Must we now prove that we are in favor of civility?

Well, I am, of course.

I expect gentlemen to rise when a lady enters the room. I always give me seat on the bus to older ladies, though I of late I can see them thinking, “What is this grizzled old bat doing giving me her seat? Do I look that awful?”

 Still, I hope I have sufficiently demonstrated civility bona fides because now I am going to tell you that I think the current Civility Crusade is a crock. “Oh, do shut up,” is its message.  And this message, Sisters and Brothers, is directed, at us, dissenters from the liberal dominance.

Victor Davis Hanson had a great piece (all his pieces are great!) on the theme last week:

…the calls for a general toning down of rhetoric translate far more into a toning down of both an effective media opposition and a rising political obstruction to the Obama agenda. “Can’t we all get along?” in essence means, “Can’t we all just keep quiet and keep going on with the big-government, agreed-on politics of the last fifty years?” 

Stanley Kurtz has a piece on National Review’s The Corner that talks about how the Tucson tragedy is being exploited to silence conservatives. The latest twist is the claim appears to attempt to get Glenn Beck off the air by blaming him for threats on a leftist academic featured on his show. Kurtz notes:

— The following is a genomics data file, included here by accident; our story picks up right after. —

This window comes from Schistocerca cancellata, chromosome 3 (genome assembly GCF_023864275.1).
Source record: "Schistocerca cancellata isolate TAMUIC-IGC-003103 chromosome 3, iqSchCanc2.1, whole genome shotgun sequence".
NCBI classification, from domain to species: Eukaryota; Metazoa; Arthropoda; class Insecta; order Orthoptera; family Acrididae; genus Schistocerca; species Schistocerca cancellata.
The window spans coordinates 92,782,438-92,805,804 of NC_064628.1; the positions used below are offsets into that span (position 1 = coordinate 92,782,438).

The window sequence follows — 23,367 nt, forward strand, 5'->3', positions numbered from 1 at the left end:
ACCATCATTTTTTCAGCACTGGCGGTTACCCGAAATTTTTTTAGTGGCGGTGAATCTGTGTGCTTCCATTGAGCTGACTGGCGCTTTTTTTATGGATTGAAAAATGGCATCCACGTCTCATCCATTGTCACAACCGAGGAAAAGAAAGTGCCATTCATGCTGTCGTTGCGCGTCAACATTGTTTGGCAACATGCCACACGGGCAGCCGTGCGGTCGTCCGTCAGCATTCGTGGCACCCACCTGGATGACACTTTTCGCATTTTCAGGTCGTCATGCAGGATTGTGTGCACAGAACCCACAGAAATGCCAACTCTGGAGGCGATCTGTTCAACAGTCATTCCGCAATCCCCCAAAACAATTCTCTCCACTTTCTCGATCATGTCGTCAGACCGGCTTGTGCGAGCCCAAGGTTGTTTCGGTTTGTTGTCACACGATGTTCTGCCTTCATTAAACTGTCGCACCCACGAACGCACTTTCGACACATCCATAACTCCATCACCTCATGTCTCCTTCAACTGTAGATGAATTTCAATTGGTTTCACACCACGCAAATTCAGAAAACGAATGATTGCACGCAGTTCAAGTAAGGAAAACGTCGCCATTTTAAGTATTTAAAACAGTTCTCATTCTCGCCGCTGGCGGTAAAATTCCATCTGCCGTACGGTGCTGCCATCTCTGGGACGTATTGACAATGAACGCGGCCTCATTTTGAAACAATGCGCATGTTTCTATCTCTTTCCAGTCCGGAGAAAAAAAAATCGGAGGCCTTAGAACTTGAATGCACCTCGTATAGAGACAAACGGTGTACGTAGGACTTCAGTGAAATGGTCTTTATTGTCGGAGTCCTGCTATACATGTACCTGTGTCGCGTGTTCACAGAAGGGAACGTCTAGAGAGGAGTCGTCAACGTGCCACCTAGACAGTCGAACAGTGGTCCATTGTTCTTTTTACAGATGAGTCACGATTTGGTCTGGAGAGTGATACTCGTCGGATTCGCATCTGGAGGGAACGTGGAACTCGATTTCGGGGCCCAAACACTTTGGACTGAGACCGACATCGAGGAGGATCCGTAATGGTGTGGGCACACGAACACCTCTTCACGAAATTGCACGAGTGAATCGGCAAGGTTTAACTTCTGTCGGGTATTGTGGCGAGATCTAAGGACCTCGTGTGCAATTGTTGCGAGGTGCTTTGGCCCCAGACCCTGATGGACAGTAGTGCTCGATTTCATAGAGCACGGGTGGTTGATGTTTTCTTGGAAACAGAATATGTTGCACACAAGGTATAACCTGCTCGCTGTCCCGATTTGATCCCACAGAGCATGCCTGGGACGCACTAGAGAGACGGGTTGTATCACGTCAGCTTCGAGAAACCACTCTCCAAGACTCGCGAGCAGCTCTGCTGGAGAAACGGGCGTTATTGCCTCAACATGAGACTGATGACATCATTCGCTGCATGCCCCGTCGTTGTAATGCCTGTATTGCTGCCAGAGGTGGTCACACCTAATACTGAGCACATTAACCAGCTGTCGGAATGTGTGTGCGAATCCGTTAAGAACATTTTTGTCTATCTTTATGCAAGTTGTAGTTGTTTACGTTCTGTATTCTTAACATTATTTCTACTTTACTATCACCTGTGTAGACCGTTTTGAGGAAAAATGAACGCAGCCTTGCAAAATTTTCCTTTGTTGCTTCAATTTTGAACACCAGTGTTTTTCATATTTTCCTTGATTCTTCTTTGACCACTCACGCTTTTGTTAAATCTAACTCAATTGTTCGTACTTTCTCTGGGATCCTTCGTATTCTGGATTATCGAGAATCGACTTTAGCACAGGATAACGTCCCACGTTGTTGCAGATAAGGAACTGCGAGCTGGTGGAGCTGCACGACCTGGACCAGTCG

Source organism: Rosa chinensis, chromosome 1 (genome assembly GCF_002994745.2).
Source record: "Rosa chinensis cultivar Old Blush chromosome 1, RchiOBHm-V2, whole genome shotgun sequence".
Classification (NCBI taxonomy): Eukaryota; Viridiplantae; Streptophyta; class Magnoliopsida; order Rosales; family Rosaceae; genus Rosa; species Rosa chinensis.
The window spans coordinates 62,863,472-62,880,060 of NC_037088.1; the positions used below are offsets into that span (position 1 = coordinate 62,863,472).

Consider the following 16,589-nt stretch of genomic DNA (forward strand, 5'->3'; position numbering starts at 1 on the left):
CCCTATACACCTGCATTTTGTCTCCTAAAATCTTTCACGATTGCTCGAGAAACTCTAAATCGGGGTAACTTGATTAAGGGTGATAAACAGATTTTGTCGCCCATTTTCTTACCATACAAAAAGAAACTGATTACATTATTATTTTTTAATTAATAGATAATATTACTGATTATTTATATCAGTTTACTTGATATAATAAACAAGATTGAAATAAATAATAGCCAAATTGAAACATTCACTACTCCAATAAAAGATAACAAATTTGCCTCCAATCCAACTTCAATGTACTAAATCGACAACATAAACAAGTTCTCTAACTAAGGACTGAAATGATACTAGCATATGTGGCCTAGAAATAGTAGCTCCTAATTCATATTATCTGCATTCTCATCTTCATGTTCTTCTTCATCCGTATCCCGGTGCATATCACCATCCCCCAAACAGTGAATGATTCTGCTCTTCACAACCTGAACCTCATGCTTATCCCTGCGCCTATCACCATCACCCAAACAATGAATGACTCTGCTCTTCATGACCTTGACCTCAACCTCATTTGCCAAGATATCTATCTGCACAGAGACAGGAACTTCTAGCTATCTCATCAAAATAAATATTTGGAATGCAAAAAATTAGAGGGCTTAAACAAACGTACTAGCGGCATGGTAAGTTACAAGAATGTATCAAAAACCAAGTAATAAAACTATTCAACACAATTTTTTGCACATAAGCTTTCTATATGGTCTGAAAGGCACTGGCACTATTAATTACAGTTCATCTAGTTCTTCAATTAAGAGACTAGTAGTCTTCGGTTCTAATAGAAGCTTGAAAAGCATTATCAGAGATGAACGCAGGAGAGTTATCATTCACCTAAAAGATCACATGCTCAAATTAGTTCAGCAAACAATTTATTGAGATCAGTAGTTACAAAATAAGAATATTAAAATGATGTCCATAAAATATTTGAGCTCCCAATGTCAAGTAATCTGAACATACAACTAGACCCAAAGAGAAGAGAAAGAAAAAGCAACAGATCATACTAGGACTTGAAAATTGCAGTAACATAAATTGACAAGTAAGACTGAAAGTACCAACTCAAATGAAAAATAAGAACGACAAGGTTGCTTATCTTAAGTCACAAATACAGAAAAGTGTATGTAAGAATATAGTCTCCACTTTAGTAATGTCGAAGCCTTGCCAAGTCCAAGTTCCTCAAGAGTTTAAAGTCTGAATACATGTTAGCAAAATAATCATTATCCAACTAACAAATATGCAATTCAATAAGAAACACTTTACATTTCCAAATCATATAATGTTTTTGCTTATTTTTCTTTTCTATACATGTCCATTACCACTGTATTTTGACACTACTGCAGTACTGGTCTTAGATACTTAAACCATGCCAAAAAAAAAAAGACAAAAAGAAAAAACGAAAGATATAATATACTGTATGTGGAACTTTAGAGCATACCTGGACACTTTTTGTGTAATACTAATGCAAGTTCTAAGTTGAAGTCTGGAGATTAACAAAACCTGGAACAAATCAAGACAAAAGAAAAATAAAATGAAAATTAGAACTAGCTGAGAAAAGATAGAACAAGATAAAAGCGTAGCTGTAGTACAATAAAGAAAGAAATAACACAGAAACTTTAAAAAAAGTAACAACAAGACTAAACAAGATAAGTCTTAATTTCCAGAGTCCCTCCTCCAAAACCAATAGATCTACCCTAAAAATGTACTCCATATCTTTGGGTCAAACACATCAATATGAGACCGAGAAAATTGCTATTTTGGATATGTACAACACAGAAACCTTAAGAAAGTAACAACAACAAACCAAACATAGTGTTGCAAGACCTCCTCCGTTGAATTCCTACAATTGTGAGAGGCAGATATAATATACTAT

It is extraordinary that conservatives should be charged with stirring up violence at a moment when Piven, in an editorial in The Nation, has called for an American movement of “strikes and riots” on the model of the one recently seen in Greece. The anonymous threats against Piven are reprehensible. I condemn them in the strongest terms. Yet it is not conservatives but Piven and The Nation who advocate violence. Neither Piven nor The Nation should be forcibly silenced, but they certainly ought to be criticized. Instead, The Nation is leading the effort to silence those who have rightly condemned Piven’s call for rioting in America.  

Nobody decent wants name calling and vitriol in politics. But don’t confuse vitriol (a favorite word of the New York Times of late) and justifiably heated political debate. We have always had a tradition of raucous politics in the United States. Be nice, but don’t fall for the Civility Crusade.